deas for “Buffalo Bushido’s” poster art had been swirling in McGennis’ head dating back to when he first wrote the script. A believer that a good script is an enticing map for others to follow, McGennis wanted to create some simple artwork for the cover of his script to give it a personal touch before sending it out to agents, prospective cast, and casting director candidates. Even at the script stage, McGennis believed that adding cover art would help not only to tell his story but to also allow the script to visually stand out and beg to be read.  How much did the script cover add to the intrigue and to the impulse to read it?  Nobody will ever know.  However, it’s safe to say that McGennis’ artistic touch was further proof of his dedication to the project which is ultimately what landed the film’s talented cast and made it all happen.

he script cover art was pretty straightforward. A man at the edge. McGennis thought it would be cool to marry the bridge to the blade of a katana (the companion of the samurai). Against the background of a cityscape (presumably Buffalo ) the blade of the sword would protrude out with a man standing at the point. Recognizing that this artwork would be going on the cover of a black and white script, McGennis kept the artwork to one color (red) which would be used for the silhouette of the lonely man. McGennis utilized the talent of Jeff Schiel to create the design in Photoshop which would become the finished script cover and the original homepage for the “Buffalo Bushido” website.  This “Buffalo Bushido” artwork holds the title of being the original piece of concept art for the film and a cool reminder of the film’s roots in the early script stage.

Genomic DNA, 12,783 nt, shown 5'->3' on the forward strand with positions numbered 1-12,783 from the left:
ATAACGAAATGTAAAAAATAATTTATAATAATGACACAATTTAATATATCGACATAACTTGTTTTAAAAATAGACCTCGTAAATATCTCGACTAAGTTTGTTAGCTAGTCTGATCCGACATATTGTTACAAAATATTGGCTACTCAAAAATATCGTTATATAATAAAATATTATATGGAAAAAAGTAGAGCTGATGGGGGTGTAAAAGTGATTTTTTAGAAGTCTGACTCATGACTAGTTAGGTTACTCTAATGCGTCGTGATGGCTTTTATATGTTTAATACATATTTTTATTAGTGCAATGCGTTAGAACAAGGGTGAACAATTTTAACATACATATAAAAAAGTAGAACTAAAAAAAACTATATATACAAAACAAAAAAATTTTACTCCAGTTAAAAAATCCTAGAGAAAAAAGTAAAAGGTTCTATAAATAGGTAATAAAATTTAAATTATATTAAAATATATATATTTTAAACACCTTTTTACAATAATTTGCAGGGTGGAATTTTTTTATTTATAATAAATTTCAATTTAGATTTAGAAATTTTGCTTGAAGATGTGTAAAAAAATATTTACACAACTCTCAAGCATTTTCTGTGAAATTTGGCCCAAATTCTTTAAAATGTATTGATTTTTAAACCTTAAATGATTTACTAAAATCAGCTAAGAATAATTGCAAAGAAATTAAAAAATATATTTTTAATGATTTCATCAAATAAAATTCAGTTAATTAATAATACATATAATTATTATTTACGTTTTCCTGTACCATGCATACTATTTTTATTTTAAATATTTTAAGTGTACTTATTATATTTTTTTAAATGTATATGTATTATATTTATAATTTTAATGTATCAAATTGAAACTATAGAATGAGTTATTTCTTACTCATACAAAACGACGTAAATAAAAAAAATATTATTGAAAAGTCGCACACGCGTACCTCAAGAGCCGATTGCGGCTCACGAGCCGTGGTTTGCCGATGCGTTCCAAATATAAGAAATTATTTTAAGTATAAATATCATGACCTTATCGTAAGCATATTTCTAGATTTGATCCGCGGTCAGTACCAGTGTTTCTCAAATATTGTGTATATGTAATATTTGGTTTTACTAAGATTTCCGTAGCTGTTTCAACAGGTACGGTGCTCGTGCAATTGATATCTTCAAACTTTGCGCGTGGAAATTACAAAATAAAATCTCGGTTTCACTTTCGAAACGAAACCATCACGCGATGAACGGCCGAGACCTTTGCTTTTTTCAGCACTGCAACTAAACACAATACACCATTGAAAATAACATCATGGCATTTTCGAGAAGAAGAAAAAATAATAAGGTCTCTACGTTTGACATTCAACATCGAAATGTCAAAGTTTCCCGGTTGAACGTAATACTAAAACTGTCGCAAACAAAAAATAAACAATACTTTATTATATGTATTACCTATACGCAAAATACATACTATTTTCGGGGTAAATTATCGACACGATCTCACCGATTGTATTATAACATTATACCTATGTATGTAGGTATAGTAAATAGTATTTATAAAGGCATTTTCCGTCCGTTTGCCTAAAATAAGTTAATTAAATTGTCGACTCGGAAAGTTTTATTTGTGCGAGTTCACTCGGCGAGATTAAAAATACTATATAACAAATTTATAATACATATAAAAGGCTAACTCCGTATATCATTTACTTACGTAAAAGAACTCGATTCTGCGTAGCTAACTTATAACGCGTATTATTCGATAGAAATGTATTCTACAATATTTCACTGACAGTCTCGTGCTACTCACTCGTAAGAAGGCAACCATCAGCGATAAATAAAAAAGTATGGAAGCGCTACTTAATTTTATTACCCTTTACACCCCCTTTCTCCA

nce the filming got underway, McGennis began to amass still photography from the production. “Everyone on set had a camera,” he recalls, “it was a lot of fun.” After production wrapped, McGennis had many images to draw upon for new poster ideas. The first idea was to find a single image to convey the human detachment of the film and to underscore it with the theme of the bushido. In order to keep the artwork minimal, McGennis felt the best way to incorporate bushido into the artwork would be to actually incorporate another form of art itself into the poster. The art of calligraphy. McGennis invited Japanese master calligrapher, Eri Takase, to create “kanji” (Chinese characters) for the title “Buffalo Bushido” as well as for several samurai codes that are shown over picture (like subtitles) throughout the film. Eri was delighted to bring his inspiration to the project and he presented many font styles for his brush calligraphy. The final vertical design for the film title was beautiful and exactly what McGennis was looking for to incorporate into one, if not several, different poster designs. Working with artist and graphic designer, Kristin Brandt, the first “Buffalo Bushido” poster was laid out in Photoshop centering on a still photo that McGennis felt was emblematic of the film. The image shows Davis looking back, and staring through, Sadie on the Peace Bridge . Once again, McGennis leaned to black and white for the poster in order to underscore the minimal feel of the story. The “Buffalo Bushido” kanji would however be shown in red against a black background in order to give it striking emphasis. Brandt’s combined the photograph with the kanji into a compelling image but McGennis felt the image of Davis looked too clean and made the movie poster look too much like a book cover. He consulted with his circle of artists which included Brandt, comic book illustrator Marvin Mariano, and animation artist Jeremy Appelbaum, for some ideas for how to manipulate the image of Davis . In the end, he liked Brandt’s choice for desaturating the image which he felt supported the gritty, desperate, and poetic edge of the film. This artwork would become the first poster for “Buffalo Bushido” and would appear on the DVD jacket for the first film festival submission slated for early 2009.